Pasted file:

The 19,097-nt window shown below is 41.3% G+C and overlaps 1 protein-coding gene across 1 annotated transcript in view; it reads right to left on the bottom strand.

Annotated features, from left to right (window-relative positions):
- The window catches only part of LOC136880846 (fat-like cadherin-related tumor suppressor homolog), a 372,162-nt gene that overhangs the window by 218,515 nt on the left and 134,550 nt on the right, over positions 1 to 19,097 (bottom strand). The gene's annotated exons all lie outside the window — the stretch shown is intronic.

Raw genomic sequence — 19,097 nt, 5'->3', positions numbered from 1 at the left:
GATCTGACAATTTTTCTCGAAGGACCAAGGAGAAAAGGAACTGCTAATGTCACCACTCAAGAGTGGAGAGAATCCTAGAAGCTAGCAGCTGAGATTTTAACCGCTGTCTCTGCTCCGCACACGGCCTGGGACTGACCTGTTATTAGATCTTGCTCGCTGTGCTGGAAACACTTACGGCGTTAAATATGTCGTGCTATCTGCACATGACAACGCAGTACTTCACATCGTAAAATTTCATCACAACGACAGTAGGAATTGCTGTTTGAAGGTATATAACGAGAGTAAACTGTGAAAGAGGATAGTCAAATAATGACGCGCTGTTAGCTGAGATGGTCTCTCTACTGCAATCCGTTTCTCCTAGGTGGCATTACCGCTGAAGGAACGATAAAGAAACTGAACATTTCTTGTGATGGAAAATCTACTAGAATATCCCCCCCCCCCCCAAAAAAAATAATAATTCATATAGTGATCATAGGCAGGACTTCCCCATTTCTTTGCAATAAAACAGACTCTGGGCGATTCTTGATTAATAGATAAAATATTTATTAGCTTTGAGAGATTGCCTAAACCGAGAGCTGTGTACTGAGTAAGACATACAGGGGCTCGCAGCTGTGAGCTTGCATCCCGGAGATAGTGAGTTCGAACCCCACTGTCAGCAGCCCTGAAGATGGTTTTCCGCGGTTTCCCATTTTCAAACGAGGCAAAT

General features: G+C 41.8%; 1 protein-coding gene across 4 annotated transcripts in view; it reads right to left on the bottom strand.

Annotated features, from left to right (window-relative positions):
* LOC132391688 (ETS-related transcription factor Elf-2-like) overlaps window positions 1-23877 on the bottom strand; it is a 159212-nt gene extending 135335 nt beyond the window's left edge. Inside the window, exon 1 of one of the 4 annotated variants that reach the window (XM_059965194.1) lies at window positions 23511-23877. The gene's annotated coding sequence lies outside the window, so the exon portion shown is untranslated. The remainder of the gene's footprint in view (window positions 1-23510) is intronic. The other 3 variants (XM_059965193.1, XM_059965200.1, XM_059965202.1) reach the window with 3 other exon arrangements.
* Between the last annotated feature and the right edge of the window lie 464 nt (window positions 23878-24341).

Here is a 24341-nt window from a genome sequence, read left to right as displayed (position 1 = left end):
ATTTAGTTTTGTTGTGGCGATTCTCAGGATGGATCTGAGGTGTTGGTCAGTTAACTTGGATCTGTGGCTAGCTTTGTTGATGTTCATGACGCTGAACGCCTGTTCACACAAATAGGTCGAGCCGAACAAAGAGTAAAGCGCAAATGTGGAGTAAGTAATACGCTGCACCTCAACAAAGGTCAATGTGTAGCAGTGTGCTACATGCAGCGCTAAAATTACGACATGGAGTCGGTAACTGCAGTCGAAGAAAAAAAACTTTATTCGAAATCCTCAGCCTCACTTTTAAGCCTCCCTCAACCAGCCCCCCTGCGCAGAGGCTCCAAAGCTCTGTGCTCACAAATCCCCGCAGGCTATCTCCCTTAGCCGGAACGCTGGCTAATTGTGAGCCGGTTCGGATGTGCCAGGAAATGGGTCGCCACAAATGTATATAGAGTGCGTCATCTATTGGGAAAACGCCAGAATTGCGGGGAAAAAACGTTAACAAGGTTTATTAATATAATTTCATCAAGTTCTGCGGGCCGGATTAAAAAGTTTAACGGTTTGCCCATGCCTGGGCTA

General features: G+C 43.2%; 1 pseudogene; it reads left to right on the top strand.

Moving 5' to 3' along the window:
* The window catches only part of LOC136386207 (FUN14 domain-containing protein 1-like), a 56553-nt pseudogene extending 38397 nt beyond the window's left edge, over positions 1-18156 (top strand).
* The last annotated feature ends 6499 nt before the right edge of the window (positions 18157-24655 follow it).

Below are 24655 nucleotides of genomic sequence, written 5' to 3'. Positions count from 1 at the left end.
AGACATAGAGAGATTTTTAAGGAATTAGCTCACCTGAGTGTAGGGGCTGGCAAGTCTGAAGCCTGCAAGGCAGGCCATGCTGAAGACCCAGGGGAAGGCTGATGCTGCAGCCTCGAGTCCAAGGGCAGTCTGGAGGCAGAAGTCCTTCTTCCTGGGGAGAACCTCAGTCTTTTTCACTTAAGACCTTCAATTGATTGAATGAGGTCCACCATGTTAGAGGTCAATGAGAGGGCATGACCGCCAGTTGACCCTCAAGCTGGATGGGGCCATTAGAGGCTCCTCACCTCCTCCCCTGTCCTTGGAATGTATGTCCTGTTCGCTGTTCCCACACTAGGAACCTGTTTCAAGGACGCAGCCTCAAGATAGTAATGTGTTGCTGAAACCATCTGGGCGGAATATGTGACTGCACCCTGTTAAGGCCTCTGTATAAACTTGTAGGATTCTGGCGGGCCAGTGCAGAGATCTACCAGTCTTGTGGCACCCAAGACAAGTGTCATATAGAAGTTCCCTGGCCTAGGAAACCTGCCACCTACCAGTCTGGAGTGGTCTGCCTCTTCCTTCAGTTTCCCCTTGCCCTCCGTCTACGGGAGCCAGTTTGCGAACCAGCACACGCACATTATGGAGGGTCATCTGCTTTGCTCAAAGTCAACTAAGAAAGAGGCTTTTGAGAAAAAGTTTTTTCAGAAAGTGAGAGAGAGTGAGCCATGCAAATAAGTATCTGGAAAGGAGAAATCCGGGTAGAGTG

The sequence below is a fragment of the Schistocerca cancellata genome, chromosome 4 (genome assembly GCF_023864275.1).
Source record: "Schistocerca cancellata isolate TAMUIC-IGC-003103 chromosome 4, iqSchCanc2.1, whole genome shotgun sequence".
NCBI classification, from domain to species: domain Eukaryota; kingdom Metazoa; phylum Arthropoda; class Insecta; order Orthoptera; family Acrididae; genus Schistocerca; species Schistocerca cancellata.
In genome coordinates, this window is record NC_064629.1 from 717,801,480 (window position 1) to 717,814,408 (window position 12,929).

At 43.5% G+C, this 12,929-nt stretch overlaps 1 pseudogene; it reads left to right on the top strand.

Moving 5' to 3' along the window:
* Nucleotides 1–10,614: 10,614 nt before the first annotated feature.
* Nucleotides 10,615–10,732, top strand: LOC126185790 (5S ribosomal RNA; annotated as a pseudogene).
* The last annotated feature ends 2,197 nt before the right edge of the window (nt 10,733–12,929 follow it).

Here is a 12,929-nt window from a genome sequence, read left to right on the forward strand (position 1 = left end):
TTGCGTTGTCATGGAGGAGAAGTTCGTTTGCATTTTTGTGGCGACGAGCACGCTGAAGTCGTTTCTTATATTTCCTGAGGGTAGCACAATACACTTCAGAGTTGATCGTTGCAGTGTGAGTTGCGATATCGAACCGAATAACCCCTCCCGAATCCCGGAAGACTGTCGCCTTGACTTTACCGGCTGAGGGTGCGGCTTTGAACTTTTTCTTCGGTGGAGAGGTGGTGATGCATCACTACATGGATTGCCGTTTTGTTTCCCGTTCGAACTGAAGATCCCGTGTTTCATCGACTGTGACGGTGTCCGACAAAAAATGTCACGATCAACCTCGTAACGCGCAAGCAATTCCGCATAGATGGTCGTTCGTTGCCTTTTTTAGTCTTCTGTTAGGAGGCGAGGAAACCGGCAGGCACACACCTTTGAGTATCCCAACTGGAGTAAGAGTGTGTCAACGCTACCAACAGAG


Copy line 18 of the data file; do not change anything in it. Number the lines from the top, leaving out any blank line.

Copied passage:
The sequence below is a fragment of the Schistocerca cancellata genome, chromosome 4 (genome assembly GCF_023864275.1).